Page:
Early-Onset Schizophrenia | Bipolar I Disorder, Manic or Mixed Episode | Aggressive Behaviors Associated With Autism Spectrum Disorders, Disruptive Behavior Disorders, ADHD, and Mental Retardation/Subaverage IQ | Tourette's Syndrome
Eleven RCTs (N = 931)
showed superior efficacy of antipsychotic monotherapy for pediatric
schizophrenia (Kumra et al. 2008b). The study and patient
characteristics and main efficacy outcomes, including study-defined
response and remission, are summarized in Table 49–4. A
clinically useful measure for the difference between treatment groups
is the number needed to treat (NNT), which is the number of patients
who need to be exposed to a treatment until one additional positive
event of interest occurs in excess of the rate in the comparator.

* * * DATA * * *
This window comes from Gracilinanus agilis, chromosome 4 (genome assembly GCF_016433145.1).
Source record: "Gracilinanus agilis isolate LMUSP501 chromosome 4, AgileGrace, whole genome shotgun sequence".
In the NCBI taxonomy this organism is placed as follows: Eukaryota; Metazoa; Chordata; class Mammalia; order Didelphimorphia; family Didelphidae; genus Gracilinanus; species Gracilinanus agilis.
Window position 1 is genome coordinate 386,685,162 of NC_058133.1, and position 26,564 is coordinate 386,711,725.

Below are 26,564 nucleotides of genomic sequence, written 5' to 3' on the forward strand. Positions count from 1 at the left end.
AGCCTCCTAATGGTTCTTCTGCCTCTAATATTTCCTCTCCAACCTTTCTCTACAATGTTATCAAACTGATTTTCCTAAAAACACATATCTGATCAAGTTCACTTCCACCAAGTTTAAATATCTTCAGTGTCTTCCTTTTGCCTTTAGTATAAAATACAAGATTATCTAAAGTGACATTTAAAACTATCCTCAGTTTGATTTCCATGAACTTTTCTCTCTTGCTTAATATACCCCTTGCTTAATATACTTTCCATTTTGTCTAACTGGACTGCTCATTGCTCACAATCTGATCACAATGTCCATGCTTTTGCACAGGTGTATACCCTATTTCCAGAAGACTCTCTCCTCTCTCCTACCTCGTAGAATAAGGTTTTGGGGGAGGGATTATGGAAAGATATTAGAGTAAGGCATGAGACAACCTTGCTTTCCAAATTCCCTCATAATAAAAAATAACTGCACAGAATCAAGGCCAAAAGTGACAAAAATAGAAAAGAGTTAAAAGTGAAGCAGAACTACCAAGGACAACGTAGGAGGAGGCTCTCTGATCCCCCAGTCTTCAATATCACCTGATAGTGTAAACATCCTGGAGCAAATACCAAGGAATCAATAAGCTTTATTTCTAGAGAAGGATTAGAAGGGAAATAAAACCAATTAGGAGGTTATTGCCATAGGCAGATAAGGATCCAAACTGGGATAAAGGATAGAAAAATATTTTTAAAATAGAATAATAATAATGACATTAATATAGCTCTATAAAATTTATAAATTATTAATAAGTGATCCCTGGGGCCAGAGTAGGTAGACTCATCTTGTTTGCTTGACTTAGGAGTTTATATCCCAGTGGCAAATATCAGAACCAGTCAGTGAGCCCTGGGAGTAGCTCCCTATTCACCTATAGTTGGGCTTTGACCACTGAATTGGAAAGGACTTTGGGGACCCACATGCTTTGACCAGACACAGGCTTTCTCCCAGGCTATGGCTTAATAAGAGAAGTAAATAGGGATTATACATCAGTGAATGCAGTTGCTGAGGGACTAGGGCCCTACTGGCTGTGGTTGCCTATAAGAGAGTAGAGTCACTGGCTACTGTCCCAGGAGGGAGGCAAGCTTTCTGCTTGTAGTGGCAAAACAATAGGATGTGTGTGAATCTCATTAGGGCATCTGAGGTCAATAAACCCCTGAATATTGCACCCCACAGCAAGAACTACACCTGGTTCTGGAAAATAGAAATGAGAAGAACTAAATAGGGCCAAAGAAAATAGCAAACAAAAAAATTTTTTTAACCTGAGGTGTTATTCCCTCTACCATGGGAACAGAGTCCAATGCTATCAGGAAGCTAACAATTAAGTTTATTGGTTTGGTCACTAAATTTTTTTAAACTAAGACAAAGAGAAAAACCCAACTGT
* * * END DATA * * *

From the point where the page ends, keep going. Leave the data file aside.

In an older 4-week placebo-controlled trial (Pool et al. 1976),
haloperidol and loxapine were associated with significantly greater
reductions in Brief Psychiatric Rating Scale (BPRS) scores compared to
placebo, but there were no differences between the two active medication
groups. In the other active-controlled studies with modest sample
sizes not involving clozapine and lasting 4–8 weeks, antipsychotics
did not show significant efficacy differences (Realmuto et al. 1984; Sikich et al. 2004, 2008).
By contrast, in relatively small active-controlled trials, clozapine
(mean dosage: 176–403 mg/day) was superior in
several efficacy measures (especially negative symptoms) compared
to haloperidol (Kumra et al. 1996), olanzapine (Shaw et al. 2006), and "high-dose" olanzapine
(Kumra et al. 2008a). The NNTs for study-specific "response" in
early-onset schizophrenia ranged from 5 to 8 with nonclozapine antipsychotics compared
to placebo, and from 3 to 6 for clozapine compared to olanzapine.